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 Richmans' Trade and Taxes Blog

Foolish Economic Stimulus Policies Aggravate the Trade Deficits
Raymond Richman, 3/11/2011

The U.S. international trade deficit unexpectedly widened in January 2011 to US $46.34 billion compared to $40.26 billion in December 2010. Both imports and exports increased but imports increased at a substantially faster rate than imports. An increase in exports(X) shows up as a contribution to the Gross Domestic Product while an increase in imports(M) shows up as a subtraction from GDP. To refresh the reader’s memory, if he or she took a course in economics, GDP = C + I + G + X – M, where C is the sum of consumer goods and service produced in the country, I is the sum of investment goods (Machinery, buildings, and the like), G is the sum of goods and services purchased by governments, and X equals exports of goods and services and M equals imports of goods and services.


The U.S. has not had a favorable balance of trade in decades. In 1992, X-M amounted to $39 billion; by 2000, the last year of Pres. Clinton’s second administration, it had grown to $379 billion in spite of the fact that the federal budget was in balance that year. We mention that because many believe that our budget deficits are responsible for our trade imbalances. By 2008, the last year of Pres. G.W. Bush’s second administration, it had grown to $699 billion. The trade balances are no respecter of the President’s party affiliation.

Nearly all academic economists gazed passively on the growing trade deficits. Many were aware that it was costing American workers millions of good factory jobs and that it was accelerating the decline of manufacturing. But they considered that a price that had to be paid in the interest of their ideology, free trade. The fact that it was contributing to a worsening of the U.S. distribution of income, they refused to admit. They argued instead that it was the poor education of the American worker that denied him access to good jobs. As though the workers abroad whose products we were importing were better educated rather than lower paid.

 The December to January increase in exports of goods reflected increases in industrial supplies and materials ($3.7 billion); automotive vehicles, parts, and engines ($1.3 billion); and foods, feeds, and beverages ($0.1 billion). Decreases occurred in consumer goods ($0.6 billion); capital goods ($0.4 billion); and other goods ($0.3 billion). The December to January increase in imports of goods reflected increases in industrial supplies and materials ($4.4 billion); automotive vehicles, parts, and engines ($2.7 billion); capital goods ($2.1 billion); consumer goods ($0.9 billion); and foods, feeds, and beverages ($0.5 billion). A decrease occurred in other goods ($0.6 billion). The list indicates that the goods we import and export fall in similar categories. It is not the lack of skills that prevents American workers from producing the goods we import at home.  

U.S. International Trade in Goods and Services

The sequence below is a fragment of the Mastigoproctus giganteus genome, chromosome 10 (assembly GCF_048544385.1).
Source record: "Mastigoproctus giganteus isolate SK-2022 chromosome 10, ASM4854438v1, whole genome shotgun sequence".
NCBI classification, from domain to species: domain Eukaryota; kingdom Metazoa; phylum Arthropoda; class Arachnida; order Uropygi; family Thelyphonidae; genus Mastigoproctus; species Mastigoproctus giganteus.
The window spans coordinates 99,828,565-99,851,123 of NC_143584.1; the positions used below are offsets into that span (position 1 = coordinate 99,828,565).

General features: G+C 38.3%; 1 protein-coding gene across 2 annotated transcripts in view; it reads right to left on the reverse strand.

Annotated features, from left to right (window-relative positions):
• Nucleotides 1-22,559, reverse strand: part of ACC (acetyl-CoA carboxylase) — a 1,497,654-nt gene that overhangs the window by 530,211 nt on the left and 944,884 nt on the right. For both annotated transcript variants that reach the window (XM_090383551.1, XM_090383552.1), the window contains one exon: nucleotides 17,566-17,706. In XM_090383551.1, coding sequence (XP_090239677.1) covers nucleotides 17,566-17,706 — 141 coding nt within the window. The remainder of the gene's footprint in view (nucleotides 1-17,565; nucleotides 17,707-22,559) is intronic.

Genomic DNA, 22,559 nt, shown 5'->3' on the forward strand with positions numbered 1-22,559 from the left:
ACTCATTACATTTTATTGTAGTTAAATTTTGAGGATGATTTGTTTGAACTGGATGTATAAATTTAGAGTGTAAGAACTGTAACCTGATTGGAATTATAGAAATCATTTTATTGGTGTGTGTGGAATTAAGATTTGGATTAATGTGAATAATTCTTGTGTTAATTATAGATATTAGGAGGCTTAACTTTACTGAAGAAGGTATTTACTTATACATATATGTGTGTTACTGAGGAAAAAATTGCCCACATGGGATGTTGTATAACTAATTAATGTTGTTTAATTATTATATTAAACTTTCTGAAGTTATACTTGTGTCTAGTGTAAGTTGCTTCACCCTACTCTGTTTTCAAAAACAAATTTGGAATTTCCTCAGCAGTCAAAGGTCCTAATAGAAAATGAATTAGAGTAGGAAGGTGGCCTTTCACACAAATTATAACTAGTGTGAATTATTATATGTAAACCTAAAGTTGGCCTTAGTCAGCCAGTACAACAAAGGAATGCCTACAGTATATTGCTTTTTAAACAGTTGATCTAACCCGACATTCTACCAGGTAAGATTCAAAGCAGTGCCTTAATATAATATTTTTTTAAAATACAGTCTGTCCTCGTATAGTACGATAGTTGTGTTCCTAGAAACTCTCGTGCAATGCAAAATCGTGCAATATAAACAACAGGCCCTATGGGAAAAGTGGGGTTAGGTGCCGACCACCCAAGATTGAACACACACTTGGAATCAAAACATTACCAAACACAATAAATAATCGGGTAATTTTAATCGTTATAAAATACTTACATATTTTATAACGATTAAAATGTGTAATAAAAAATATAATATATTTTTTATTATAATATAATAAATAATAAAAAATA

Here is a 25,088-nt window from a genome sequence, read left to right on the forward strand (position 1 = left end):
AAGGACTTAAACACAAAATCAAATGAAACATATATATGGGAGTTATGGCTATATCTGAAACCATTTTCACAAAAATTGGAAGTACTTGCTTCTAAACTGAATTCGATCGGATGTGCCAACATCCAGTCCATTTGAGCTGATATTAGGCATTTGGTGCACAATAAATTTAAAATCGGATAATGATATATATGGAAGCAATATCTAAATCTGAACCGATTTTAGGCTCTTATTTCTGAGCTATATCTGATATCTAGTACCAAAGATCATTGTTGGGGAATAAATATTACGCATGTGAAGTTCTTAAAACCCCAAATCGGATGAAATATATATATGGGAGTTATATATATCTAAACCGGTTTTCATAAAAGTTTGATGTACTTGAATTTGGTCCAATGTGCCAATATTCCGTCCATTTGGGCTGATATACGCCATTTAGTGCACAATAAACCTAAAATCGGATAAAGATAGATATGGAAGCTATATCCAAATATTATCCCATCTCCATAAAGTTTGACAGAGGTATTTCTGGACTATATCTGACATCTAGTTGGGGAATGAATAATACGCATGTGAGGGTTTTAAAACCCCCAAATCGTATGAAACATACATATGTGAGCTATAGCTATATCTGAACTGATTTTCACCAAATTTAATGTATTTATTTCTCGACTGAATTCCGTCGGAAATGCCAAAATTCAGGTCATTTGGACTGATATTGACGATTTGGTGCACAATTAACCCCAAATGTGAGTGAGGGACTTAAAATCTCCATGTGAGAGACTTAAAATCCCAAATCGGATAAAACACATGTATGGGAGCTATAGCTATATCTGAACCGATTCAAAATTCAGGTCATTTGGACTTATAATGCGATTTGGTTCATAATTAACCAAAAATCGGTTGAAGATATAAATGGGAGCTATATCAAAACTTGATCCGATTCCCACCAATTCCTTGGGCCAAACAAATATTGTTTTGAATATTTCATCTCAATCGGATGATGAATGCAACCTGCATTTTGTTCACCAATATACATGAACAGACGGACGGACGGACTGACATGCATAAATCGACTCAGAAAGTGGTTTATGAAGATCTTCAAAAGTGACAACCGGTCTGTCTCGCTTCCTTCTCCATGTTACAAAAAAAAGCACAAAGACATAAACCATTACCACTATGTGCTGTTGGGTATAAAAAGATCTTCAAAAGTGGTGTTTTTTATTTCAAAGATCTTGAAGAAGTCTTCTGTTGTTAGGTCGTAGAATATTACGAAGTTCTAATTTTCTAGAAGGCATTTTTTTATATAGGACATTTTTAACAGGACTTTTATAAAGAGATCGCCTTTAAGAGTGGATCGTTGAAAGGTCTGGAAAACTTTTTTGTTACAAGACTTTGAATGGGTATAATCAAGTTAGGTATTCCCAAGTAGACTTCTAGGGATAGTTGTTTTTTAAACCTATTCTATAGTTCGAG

(billions of dollars, seasonally adjusted)
Period Balance Exports Imports
2007 -702 1,649 2,351
2008 -699 1,839 2,538
2009 -375 1,571 1,946
2010 -495 1,834 2,330
Dec 2010 -40 163 204
Jan 2011 -46 168 214

The cause of the chronic trade balances that we are experiencing are the policies made in Washington by our elected officials. Pres. Obama’s economic ,ed about a third of its funds to transfers to the states to pay for expenditures already budgeted but for which tax revenues were insufficient. The beneficiaries were teachers and blue states that helped him get elected. About a third went to subsidize “alternative” energy plants like solar and wind farms. Expenditures in Spain and Europe have already proved that their costs exceed any possible environmental benefits. Both are cutting back on the unwarranted subsidies they require. Analysis of two projects, the largest solar energy and the largest windmill approved to date, shows that while each is spending over $200 million, they will add only about 30 permanent jobs each raise the cost of electricity and hurt consumers and make businesses less competitive. To make matters worse, each project with add to the trade deficit because one-third to one-half of the required inputs will be imported. 

To make matters worse, Pres. Obama has followed the recommendations of environmental extremists by deliberately delaying the completion of oil wells in the Gulf of Mexico and making it difficult or impossible to drill offshore in the Atlantic and Pacific, and to drill on government land and national parks and forests. This appears to be a deliberate policy designed to end the use of fossil fuels for transportation. A major side effect is a worsening of our trade deficits.

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  • [An] extensive argument for balanced trade, and a program to achieve balanced trade is presented in Trading Away Our Future, by Raymond Richman, Howard Richman and Jesse Richman. “A minimum standard for ensuring that trade does benefit all is that trade should be relatively in balance.” [Balanced Trade entry]

    Journal of Economic Literature:

  • [Trading Away Our Future] Examines the costs and benefits of U.S. trade and tax policies. Discusses why trade deficits matter; root of the trade deficit; the “ostrich” and “eagles” attitudes; how to balance trade; taxation of capital gains; the real estate tax; the corporate income tax; solving the low savings problem; how to protect one’s assets; and a program for a strong America....

    Atlantic Economic Journal:

  • In Trading Away Our Future   Richman ... advocates the immediate adoption of a set of public policy proposal designed to reduce the trade deficit and increase domestic savings.... the set of public policy proposals is a wake-up call... [February 17, 2009 review by T.H. Cate]